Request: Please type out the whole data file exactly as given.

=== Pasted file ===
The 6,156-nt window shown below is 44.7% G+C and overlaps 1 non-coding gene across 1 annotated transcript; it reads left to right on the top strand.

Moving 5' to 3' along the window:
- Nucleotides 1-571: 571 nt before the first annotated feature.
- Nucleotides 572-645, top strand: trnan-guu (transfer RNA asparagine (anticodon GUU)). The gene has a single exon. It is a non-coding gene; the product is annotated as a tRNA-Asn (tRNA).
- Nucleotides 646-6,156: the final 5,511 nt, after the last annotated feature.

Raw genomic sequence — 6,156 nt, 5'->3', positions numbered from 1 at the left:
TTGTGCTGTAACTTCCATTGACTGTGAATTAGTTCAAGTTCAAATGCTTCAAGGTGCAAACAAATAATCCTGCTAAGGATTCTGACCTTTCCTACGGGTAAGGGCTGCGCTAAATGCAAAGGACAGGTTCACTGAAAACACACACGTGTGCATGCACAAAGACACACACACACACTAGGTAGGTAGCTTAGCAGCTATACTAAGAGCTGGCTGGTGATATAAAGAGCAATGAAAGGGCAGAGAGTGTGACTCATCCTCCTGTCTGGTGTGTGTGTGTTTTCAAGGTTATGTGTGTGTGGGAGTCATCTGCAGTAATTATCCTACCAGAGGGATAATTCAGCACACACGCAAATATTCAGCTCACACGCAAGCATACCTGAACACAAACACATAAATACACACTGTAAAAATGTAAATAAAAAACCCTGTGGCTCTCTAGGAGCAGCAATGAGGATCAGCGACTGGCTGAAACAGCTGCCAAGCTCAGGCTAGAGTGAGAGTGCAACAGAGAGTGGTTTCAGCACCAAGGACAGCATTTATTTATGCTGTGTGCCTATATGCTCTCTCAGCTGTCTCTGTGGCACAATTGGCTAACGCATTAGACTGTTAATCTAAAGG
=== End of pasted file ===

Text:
The 6,156-nt window shown below is 44.7% G+C and overlaps 1 non-coding gene across 1 annotated transcript; it reads left to right on the top strand.

Moving 5' to 3' along the window:
- Nucleotides 1-571: 571 nt before the first annotated feature.
- Nucleotides 572-645, top strand: trnan-guu (transfer RNA asparagine (anticodon GUU)). The gene has a single exon. It is a non-coding gene; the product is annotated as a tRNA-Asn (tRNA).
- Nucleotides 646-6,156: the final 5,511 nt, after the last annotated feature.

Raw genomic sequence — 6,156 nt, 5'->3', positions numbered from 1 at the left:
TTGTGCTGTAACTTCCATTGACTGTGAATTAGTTCAAGTTCAAATGCTTCAAGGTGCAAACAAATAATCCTGCTAAGGATTCTGACCTTTCCTACGGGTAAGGGCTGCGCTAAATGCAAAGGACAGGTTCACTGAAAACACACACGTGTGCATGCACAAAGACACACACACACACTAGGTAGGTAGCTTAGCAGCTATACTAAGAGCTGGCTGGTGATATAAAGAGCAATGAAAGGGCAGAGAGTGTGACTCATCCTCCTGTCTGGTGTGTGTGTGTTTTCAAGGTTATGTGTGTGTGGGAGTCATCTGCAGTAATTATCCTACCAGAGGGATAATTCAGCACACACGCAAATATTCAGCTCACACGCAAGCATACCTGAACACAAACACATAAATACACACTGTAAAAATGTAAATAAAAAACCCTGTGGCTCTCTAGGAGCAGCAATGAGGATCAGCGACTGGCTGAAACAGCTGCCAAGCTCAGGCTAGAGTGAGAGTGCAACAGAGAGTGGTTTCAGCACCAAGGACAGCATTTATTTATGCTGTGTGCCTATATGCTCTCTCAGCTGTCTCTGTGGCACAATTGGCTAACGCATTAGACTGTTAATCTAAAGG